updated 2/23/2011 1:19:21 PM ET 2011-02-23T18:19:21

Libya's ex-justice minister claims he has evidence that Moammar Gadhafi personally ordered the Lockerbie bombing that killed 270 people in 1988, according to a Swedish newspaper.

Expressen on Wednesday quoted Mustafa Abdel-Jalil as telling their correspondent in Libya that "I have proof that Gadhafi gave the order about Lockerbie." He didn't describe the proof.

Abdel-Jalil stepped down as justice minister to protest the violence against anti-government demonstrations.

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He told Expressen that Gadhafi gave the order to Abdel Baset al-Megrahi, the only man convicted in the bombing of Pan Am Flight 103 over Lockerbie, Scotland, which killed all 259 people on board and 11 on the ground.

"To hide it, he (Gadhafi) did everything in his power to get al-Megrahi back from Scotland," Abdel-Jalil was quoted as saying.

Al-Megrahi was granted a compassionate release from a Scottish prison in August 2009 on the grounds that he was suffering from prostate cancer and would die soon. He is still alive.

Expressen spokeswoman Alexandra Forslund said its reporter, Kassem Hamade, interviewed the ex-justice minister at "a local parliament in a large city in Libya." She didn't want to name the city, citing security concerns.

Expressen taped the interview, which was conducted in Arabic and translated to Swedish, Forslund said.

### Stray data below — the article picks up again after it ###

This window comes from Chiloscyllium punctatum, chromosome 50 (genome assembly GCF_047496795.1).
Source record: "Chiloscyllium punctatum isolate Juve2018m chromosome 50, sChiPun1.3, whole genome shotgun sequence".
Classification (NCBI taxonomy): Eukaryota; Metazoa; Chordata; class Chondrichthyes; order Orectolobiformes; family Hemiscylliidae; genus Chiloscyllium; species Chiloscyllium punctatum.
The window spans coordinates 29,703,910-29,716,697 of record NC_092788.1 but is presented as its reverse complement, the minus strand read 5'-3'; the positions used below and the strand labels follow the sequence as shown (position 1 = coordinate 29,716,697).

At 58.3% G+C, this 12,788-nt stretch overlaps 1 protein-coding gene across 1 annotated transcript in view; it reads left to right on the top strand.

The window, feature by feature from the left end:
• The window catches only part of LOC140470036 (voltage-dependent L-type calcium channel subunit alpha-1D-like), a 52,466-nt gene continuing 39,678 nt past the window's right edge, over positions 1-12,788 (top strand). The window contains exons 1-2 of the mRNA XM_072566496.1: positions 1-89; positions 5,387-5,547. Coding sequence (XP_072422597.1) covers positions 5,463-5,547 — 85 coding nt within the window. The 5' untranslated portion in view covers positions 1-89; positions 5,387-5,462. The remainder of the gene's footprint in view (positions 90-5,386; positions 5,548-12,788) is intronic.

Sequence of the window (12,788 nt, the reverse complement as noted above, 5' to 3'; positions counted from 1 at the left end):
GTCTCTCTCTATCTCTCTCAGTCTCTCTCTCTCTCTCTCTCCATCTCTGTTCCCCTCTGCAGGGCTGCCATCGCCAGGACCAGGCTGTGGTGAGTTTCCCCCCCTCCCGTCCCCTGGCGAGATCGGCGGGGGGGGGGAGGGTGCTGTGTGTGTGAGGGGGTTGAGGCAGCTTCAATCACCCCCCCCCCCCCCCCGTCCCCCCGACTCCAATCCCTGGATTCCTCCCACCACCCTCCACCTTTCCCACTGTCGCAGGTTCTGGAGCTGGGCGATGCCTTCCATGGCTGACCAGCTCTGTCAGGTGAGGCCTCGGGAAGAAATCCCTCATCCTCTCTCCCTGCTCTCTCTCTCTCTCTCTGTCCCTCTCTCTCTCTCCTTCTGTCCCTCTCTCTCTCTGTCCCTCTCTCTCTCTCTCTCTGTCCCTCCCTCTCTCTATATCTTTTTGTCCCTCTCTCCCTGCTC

Leader hasn't admitted giving order
Gadhafi has been trying to bring his country out of isolation, announcing in 2003 that he was abandoning his program for weapons of mass destruction and renouncing terrorism.

Gadhafi also accepted Libya's responsibility for the Lockerbie bombing and paid compensation to the victims' families. But he hasn't admitted personally giving the order for the attack.

Image: Abdel Baset al-Megrahi
AFP - Getty Images
Abdel Baset al-Megrahi is shown being flown to Libya in 2009.

Most of the victims in the Lockerbie bombing were Americans, and al-Megrahi's release has been criticized by members of the U.S. Congress and the victims' families.

Bob Monetti, of Cherry Hill, N.J., whose 20-year-old son Richard was killed in the bombing, said he's glad to hear a former official say what's been clear to him all along. He said officials and the media, especially in the U.K., have been denying that.

"If you went to the trial, there was no question about who did it and why, and who ordered it," Monetti said.

Lisa Gibson, of Colorado Springs, Colorado, lost her 20-year-old brother Ken in the bombing.

"I'm not surprised for him to say that Gadhafi is responsible because ultimately we know that," Gibson said.

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Al-Megrahi's trial was conducted at a special Scottish court set up in the Netherlands after years of diplomatic maneuvering.

In Britain, some Lockerbie victims' relatives have questioned his conviction. They argue that insufficient attention was paid to the possibility that the bombing was carried out not by Libyan intelligence but by Iranian-backed Palestinian terrorists.